Community service, past and present
Today we honor the life and accomplishments of Martin Luther King Jr., a Baptist pastor revered for his promotion of nonviolence and dedication to the advancement of civil rights in the United States. King was assassinated on April 4, 1968, while visiting Memphis, Tenn., to fight for the rights of low-paid sanitation workers.
Today’s also the day the nation celebrates the inauguration of President Barack Obama to his second presidential term.Obama and Vice President Joe Biden were officially sworn in during a small ceremony on Sunday. The public portion of the celebration, which is expected to draw 800,000 to our nation’s capital, is set for today.
It’s likely that the president will invoke Dr. King’s words during his speech. According to a recent article by Darlene Superville, an Associated Press reporter, Obama and his family have performed community service work on the King holiday in each of the past four years.
In Vermont, in celebration of Martin Luther King Jr. Day, the Vermont Department of Tourism and Marketing recently opened the Vermont African-American Heritage Trail. It features 10 cultural sites throughout the state that commemorate the history of African-Americans. One nearby is Hildene, the Lincoln Family Home, in Manchester.
Here in Bennington, there will also be opportunities to volunteer, including The "I Have a Dream" Community Service Day to be held at the Vermont Army National Guard Bennington Armory from 10 a.m. to 2 p.m. Volunteers will work alongside representatives from AmeriCorps, which has partnered with Southwestern Vermont Health Care to put on the event.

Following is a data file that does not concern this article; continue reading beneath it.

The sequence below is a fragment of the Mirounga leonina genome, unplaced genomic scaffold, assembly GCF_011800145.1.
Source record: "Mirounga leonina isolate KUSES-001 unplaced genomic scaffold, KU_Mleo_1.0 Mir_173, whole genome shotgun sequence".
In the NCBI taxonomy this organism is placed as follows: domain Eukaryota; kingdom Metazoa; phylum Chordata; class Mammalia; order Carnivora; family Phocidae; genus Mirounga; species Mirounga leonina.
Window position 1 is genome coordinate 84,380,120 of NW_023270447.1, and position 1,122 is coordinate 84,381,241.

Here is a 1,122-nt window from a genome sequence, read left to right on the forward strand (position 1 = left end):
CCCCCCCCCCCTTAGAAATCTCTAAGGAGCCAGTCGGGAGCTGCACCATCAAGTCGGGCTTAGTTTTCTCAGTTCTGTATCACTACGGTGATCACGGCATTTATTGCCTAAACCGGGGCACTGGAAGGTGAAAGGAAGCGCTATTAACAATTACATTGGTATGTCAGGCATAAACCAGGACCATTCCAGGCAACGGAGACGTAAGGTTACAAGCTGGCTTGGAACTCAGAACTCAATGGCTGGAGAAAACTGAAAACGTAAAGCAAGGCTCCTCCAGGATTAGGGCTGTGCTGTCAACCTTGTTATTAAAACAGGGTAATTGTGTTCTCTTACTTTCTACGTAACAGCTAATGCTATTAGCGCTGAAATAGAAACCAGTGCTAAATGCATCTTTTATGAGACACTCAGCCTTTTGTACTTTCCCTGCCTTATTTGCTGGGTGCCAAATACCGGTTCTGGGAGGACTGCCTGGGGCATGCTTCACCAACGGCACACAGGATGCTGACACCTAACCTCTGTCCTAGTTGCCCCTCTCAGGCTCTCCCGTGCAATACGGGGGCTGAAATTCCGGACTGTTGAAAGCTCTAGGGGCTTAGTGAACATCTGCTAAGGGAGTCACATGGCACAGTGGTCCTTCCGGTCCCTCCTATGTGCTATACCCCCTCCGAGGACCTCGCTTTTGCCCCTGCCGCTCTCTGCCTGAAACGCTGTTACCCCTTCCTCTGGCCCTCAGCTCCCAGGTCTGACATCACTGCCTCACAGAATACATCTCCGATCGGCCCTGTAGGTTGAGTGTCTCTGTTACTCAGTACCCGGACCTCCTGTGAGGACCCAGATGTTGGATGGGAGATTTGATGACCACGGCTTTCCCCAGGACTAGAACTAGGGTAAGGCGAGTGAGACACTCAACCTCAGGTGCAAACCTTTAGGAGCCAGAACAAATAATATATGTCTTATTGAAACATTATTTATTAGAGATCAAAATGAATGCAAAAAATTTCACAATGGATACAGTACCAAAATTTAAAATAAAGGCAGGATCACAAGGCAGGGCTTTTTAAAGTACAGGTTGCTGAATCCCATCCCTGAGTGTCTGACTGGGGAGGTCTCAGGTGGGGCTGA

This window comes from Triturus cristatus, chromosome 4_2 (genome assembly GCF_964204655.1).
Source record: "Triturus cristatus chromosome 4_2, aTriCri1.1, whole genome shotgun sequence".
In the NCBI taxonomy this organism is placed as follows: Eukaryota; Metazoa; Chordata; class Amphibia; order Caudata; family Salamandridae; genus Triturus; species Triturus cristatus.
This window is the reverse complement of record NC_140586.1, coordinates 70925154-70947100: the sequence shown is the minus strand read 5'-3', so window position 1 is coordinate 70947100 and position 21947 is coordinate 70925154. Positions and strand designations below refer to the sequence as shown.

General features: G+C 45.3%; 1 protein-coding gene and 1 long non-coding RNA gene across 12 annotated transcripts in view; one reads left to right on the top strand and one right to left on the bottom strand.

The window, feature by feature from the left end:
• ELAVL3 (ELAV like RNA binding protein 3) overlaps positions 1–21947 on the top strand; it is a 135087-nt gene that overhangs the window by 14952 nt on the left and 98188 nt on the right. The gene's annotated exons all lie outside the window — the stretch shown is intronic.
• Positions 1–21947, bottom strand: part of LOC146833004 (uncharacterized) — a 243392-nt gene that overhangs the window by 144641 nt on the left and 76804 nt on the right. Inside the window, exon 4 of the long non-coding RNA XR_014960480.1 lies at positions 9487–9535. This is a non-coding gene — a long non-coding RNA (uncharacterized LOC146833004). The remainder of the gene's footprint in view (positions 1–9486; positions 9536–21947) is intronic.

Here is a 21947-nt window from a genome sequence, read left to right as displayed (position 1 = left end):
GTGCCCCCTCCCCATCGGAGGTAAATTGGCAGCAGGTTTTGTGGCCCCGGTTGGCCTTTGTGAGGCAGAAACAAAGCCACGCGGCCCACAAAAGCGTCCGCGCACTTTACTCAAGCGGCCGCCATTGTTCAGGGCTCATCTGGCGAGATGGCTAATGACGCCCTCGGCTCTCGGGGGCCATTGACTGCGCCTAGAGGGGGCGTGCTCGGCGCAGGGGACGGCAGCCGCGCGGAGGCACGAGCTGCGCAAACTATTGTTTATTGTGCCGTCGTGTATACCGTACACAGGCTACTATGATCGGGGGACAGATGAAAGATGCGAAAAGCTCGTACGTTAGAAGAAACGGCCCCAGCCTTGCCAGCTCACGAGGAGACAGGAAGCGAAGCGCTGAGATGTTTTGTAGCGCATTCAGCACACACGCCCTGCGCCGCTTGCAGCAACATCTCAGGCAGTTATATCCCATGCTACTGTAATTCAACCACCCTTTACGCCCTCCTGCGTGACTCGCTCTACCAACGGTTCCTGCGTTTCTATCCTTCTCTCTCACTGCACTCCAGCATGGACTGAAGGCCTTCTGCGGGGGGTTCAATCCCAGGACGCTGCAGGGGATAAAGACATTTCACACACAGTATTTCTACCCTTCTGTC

Veronica Ariel, one of two volunteers from AmeriCorps Volunteers in Service to America coordinating the event, said three projects lined up are sorting donations for the Bennington Coalition for the Homeless, assisting in the kitchen for the Bennington Meals on Wheels program, and painting at the First Baptist Church.
Volunteers will have the opportunity to make thank-you cards for National Guard members, activity books for patients in children’s hospitals, or cards for residents of nursing homes.
Assisting will be students with the Alliance for Community Transformations Youth Ambassador Program, which includes four students from Mount Anthony Union High School, one from Grace Christian School, and one from Arlington Memorial High School. Organizers said the students are learning how bring health care education to those in their age group with a focus on youth perspectives.
Community service to better the lives of others is a fitting tribute to King’s mission.
As King said during his Local 1199 Salute to Freedom speech to union workers in March 1968, shortly before his untimely death, "All labor that uplifts humanity has dignity and importance and should be undertaken with painstaking excellence."
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